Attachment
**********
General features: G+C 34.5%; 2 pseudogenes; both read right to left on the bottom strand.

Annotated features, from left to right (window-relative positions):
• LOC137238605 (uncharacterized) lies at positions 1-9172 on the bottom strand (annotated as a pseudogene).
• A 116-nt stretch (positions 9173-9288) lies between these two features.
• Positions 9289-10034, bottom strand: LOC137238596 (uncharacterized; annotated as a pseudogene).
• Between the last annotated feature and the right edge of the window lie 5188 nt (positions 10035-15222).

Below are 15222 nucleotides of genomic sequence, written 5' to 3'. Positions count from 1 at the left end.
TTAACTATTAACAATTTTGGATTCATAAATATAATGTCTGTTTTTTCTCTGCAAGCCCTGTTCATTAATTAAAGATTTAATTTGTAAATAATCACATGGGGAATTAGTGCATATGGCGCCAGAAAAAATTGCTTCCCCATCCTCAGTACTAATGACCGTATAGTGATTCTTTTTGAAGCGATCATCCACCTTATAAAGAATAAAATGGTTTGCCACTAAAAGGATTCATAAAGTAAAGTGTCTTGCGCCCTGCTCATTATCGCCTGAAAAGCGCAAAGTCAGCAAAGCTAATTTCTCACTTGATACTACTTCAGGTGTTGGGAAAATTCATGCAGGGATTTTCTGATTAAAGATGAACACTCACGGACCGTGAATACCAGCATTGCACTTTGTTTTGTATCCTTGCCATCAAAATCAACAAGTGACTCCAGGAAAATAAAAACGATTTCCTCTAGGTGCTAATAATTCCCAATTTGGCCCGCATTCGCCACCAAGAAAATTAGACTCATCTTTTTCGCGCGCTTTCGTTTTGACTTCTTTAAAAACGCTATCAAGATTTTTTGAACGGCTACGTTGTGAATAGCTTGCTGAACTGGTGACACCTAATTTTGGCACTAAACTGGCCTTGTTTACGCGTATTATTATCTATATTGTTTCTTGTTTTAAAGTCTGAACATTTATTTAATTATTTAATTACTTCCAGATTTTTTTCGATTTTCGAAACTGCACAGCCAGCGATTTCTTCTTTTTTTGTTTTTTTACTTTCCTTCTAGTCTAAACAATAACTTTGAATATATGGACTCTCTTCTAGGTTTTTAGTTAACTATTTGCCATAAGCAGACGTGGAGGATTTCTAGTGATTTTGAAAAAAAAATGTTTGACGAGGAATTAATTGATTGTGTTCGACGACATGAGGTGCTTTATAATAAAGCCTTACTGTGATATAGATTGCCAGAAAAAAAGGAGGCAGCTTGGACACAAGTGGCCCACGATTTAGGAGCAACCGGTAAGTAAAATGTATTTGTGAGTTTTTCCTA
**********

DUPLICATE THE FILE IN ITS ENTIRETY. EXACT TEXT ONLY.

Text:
General features: G+C 34.5%; 2 pseudogenes; both read right to left on the bottom strand.

Annotated features, from left to right (window-relative positions):
• LOC137238605 (uncharacterized) lies at positions 1-9172 on the bottom strand (annotated as a pseudogene).
• A 116-nt stretch (positions 9173-9288) lies between these two features.
• Positions 9289-10034, bottom strand: LOC137238596 (uncharacterized; annotated as a pseudogene).
• Between the last annotated feature and the right edge of the window lie 5188 nt (positions 10035-15222).

Below are 15222 nucleotides of genomic sequence, written 5' to 3'. Positions count from 1 at the left end.
TTAACTATTAACAATTTTGGATTCATAAATATAATGTCTGTTTTTTCTCTGCAAGCCCTGTTCATTAATTAAAGATTTAATTTGTAAATAATCACATGGGGAATTAGTGCATATGGCGCCAGAAAAAATTGCTTCCCCATCCTCAGTACTAATGACCGTATAGTGATTCTTTTTGAAGCGATCATCCACCTTATAAAGAATAAAATGGTTTGCCACTAAAAGGATTCATAAAGTAAAGTGTCTTGCGCCCTGCTCATTATCGCCTGAAAAGCGCAAAGTCAGCAAAGCTAATTTCTCACTTGATACTACTTCAGGTGTTGGGAAAATTCATGCAGGGATTTTCTGATTAAAGATGAACACTCACGGACCGTGAATACCAGCATTGCACTTTGTTTTGTATCCTTGCCATCAAAATCAACAAGTGACTCCAGGAAAATAAAAACGATTTCCTCTAGGTGCTAATAATTCCCAATTTGGCCCGCATTCGCCACCAAGAAAATTAGACTCATCTTTTTCGCGCGCTTTCGTTTTGACTTCTTTAAAAACGCTATCAAGATTTTTTGAACGGCTACGTTGTGAATAGCTTGCTGAACTGGTGACACCTAATTTTGGCACTAAACTGGCCTTGTTTACGCGTATTATTATCTATATTGTTTCTTGTTTTAAAGTCTGAACATTTATTTAATTATTTAATTACTTCCAGATTTTTTTCGATTTTCGAAACTGCACAGCCAGCGATTTCTTCTTTTTTTGTTTTTTTACTTTCCTTCTAGTCTAAACAATAACTTTGAATATATGGACTCTCTTCTAGGTTTTTAGTTAACTATTTGCCATAAGCAGACGTGGAGGATTTCTAGTGATTTTGAAAAAAAAATGTTTGACGAGGAATTAATTGATTGTGTTCGACGACATGAGGTGCTTTATAATAAAGCCTTACTGTGATATAGATTGCCAGAAAAAAAGGAGGCAGCTTGGACACAAGTGGCCCACGATTTAGGAGCAACCGGTAAGTAAAATGTATTTGTGAGTTTTTCCTA